Therefore, the present exploration analysis is sought to clinically validate CAB in the Dutch sub-cohort of the TEAM trial (Tamoxifen, Exemestane Adjuvant Multinational). TEAM trial showed that disease-free survival was similar between the two arms (exemestane alone versus sequential treatment with tamoxifen followed by exemestane) at ten years [10, 14, 15]; thus it requires an additional assay to further differentiate the prognosis of these two arms. The current validation study on tumor samples from the TEAM trial aimed to assess the ability of CAB to predict the risk of distant recurrence at ten years for the first time, for postmenopausal patients with early breast cancer, HR-positive, HER2-negative, node-negative or positive disease.


Study population

The parent trial for this study was TEAM, a global multicenter, open-label, randomized, phase III study of postmenopausal women with HR+breast cancer, conducted from 2002 to 2016 (Trial Registration: NCT00279448, NCT00032136, and NCT00036270; Netherlands Trial Registry NTR267). The inclusion and exclusion criteria and registration information of TEAM were described previously [10]. Patients were randomly assigned (1:1) to receive exemestane (25 mg once a day, orally) or sequential therapy (tamoxifen of 20 mg once a day, orally for 2.5–3.0 years, and switched to exemestane therapy for a total duration of 5.0 years). Stratification factors included center, adjuvant chemotherapy (yes vs no) and time period between surgery and starting hormonal therapy (0–3 months vs 3–6 months vs > 6 months). In the original TEAM trial, 6120 patients were involved in the intention-to-treatment (ITT) analysis. The samples from a cohort of 592 patients were collected from the Dutch trial population of 2754 patients. Finally, CAB was successfully done on 480 patient samples. Patients with HER2-positive receptor status, TNM stage IV or missing lymph node status, and loss of follow-up were excluded from the final analysis of the present study (Additional file 1: Figure S1). The study has been carried out in accordance with the Declaration of Helsinki. All patients provided informed consent.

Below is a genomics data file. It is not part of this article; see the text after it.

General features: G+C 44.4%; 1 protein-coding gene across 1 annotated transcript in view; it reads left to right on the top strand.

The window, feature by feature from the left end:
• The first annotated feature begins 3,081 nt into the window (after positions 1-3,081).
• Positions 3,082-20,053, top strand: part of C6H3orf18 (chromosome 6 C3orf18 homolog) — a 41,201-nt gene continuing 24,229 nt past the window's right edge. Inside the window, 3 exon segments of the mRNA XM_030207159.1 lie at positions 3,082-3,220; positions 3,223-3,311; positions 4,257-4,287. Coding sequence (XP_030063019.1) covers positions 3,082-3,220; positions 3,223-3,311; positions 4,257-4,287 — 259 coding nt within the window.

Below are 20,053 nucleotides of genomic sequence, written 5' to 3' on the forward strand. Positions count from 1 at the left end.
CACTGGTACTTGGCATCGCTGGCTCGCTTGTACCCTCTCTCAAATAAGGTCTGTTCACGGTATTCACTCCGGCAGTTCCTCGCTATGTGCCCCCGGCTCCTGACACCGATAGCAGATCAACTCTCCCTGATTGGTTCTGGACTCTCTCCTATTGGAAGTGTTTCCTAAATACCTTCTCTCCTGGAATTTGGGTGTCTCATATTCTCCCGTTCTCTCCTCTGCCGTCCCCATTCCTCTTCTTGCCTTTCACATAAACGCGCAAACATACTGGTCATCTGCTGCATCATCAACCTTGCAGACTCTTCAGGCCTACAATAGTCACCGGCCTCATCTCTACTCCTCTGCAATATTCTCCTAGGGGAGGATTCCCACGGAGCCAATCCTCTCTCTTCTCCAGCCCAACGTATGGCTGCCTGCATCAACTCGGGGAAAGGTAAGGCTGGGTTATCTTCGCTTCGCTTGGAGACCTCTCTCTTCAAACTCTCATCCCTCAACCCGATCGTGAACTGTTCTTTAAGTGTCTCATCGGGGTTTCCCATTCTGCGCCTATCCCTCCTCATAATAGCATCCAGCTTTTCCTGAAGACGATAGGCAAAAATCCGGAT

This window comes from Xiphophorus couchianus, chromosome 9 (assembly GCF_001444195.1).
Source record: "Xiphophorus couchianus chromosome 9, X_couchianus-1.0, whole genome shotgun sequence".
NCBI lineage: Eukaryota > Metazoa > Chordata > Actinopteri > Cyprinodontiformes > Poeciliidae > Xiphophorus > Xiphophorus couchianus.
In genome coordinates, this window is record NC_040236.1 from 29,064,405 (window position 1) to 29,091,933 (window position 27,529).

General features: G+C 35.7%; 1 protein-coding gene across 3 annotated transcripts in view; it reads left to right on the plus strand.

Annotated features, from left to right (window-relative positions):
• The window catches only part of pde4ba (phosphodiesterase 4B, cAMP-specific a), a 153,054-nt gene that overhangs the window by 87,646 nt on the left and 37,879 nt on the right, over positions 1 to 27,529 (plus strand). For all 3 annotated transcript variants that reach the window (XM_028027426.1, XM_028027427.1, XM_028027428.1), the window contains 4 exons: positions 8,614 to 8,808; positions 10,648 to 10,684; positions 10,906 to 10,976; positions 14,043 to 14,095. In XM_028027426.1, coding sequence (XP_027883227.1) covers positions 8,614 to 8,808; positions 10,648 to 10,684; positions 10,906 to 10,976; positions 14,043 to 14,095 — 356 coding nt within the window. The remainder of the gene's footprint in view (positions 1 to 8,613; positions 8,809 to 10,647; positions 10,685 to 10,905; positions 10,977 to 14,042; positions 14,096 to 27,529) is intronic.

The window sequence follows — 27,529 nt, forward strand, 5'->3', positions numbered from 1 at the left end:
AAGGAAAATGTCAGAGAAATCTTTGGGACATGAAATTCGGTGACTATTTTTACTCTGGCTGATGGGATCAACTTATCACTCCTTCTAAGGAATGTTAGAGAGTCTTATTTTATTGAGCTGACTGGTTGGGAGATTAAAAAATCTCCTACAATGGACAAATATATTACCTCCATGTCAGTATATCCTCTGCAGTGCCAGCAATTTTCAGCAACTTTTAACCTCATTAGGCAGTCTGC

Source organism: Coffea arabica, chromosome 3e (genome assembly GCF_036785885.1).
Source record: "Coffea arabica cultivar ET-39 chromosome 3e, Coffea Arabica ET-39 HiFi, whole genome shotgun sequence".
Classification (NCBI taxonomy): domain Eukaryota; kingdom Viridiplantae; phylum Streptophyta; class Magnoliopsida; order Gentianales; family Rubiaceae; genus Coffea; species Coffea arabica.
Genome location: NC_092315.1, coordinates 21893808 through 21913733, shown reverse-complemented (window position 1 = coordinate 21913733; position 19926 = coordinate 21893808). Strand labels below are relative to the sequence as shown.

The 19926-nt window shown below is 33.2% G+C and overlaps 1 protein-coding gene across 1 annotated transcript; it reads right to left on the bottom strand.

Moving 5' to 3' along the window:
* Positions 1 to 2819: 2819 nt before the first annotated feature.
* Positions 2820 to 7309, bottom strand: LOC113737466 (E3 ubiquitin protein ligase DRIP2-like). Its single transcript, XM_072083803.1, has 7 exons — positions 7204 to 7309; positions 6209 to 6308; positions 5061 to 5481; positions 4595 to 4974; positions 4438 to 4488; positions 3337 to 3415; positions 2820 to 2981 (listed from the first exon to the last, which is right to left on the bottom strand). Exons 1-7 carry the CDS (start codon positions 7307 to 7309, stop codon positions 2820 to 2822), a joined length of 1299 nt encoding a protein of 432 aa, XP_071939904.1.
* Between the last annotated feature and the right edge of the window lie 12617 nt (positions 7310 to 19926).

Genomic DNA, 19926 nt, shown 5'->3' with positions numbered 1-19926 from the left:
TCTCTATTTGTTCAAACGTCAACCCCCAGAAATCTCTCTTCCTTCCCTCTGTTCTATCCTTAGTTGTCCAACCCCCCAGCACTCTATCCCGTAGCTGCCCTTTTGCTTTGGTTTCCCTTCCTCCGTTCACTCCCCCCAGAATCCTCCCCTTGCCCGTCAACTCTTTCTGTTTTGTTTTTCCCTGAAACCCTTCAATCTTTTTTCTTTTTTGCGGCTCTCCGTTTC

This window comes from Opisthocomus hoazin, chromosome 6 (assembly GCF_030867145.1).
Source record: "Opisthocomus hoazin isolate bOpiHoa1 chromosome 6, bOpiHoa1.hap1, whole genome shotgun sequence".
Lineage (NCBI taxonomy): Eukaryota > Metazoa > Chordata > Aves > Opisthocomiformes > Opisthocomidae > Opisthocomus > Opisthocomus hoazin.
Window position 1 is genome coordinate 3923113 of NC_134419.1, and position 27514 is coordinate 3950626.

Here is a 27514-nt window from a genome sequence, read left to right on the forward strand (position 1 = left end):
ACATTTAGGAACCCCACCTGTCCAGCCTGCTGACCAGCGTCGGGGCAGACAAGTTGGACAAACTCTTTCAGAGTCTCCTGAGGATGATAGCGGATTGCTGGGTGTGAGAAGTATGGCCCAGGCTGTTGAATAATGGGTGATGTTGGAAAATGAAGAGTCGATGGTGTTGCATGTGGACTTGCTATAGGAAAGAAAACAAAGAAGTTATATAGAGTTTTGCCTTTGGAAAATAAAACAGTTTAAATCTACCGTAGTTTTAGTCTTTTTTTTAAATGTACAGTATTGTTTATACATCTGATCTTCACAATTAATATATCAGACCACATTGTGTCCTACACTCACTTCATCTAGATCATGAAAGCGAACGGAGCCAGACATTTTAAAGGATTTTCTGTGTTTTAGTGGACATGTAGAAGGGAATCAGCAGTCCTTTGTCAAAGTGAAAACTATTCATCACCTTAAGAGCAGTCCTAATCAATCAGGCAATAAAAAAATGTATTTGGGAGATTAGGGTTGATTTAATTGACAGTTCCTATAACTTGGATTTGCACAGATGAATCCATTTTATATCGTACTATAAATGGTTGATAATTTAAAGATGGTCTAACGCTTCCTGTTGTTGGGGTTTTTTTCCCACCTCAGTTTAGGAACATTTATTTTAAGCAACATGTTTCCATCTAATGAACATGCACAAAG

Study end points

The primary endpoint of this study was the cumulative incidence of distant recurrence or metastasis/death due to breast cancer (DM), or the freedom from distant metastasis or death due to breast cancer (known as [DRFi]). DRFi was defined as the time from randomization to distant recurrence or death due to breast cancer if no recurrence was reported before death. Other endpoints were cumulative incidence of relapse or recurrence-free survival (RFS), cumulative mortality or overall survival (OS), and cumulative incidence of invasive breast cancer disease or invasive disease-recurrent free survival (iDFS). RFS was defined as the time from randomization to any breast cancer recurrence or death due to breast cancer if no recurrence was reported before death. OS was defined as the time from randomization to death due to any cause. iDFS was defined as the time from randomization to disease recurrence (locoregional or distant recurrence or new primary breast cancer, excluding ductal carcinoma in situ [DCIS] of any kind and new second primary non-breast cancer) or death from any cause.